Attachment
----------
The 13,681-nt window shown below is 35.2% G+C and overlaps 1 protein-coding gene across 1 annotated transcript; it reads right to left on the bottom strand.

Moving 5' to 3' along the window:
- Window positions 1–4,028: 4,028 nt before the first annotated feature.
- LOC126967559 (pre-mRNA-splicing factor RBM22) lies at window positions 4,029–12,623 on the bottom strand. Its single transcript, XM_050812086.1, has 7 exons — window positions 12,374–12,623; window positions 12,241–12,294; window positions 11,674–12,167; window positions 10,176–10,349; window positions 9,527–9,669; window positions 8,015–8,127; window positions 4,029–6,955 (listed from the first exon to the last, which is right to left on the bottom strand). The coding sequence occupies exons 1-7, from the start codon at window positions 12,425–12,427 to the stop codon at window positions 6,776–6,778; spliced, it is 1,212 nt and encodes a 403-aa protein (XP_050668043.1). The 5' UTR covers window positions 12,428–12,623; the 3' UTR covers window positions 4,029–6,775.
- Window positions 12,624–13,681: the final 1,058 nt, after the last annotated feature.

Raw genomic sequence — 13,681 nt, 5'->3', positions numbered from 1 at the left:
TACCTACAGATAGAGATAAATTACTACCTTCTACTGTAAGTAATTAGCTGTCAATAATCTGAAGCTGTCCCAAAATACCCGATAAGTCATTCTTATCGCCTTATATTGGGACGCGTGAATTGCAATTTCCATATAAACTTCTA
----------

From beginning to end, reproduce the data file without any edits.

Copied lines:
The 13,681-nt window shown below is 35.2% G+C and overlaps 1 protein-coding gene across 1 annotated transcript; it reads right to left on the bottom strand.

Moving 5' to 3' along the window:
- Window positions 1–4,028: 4,028 nt before the first annotated feature.
- LOC126967559 (pre-mRNA-splicing factor RBM22) lies at window positions 4,029–12,623 on the bottom strand. Its single transcript, XM_050812086.1, has 7 exons — window positions 12,374–12,623; window positions 12,241–12,294; window positions 11,674–12,167; window positions 10,176–10,349; window positions 9,527–9,669; window positions 8,015–8,127; window positions 4,029–6,955 (listed from the first exon to the last, which is right to left on the bottom strand). The coding sequence occupies exons 1-7, from the start codon at window positions 12,425–12,427 to the stop codon at window positions 6,776–6,778; spliced, it is 1,212 nt and encodes a 403-aa protein (XP_050668043.1). The 5' UTR covers window positions 12,428–12,623; the 3' UTR covers window positions 4,029–6,775.
- Window positions 12,624–13,681: the final 1,058 nt, after the last annotated feature.

Raw genomic sequence — 13,681 nt, 5'->3', positions numbered from 1 at the left:
TACCTACAGATAGAGATAAATTACTACCTTCTACTGTAAGTAATTAGCTGTCAATAATCTGAAGCTGTCCCAAAATACCCGATAAGTCATTCTTATCGCCTTATATTGGGACGCGTGAATTGCAATTTCCATATAAACTTCTA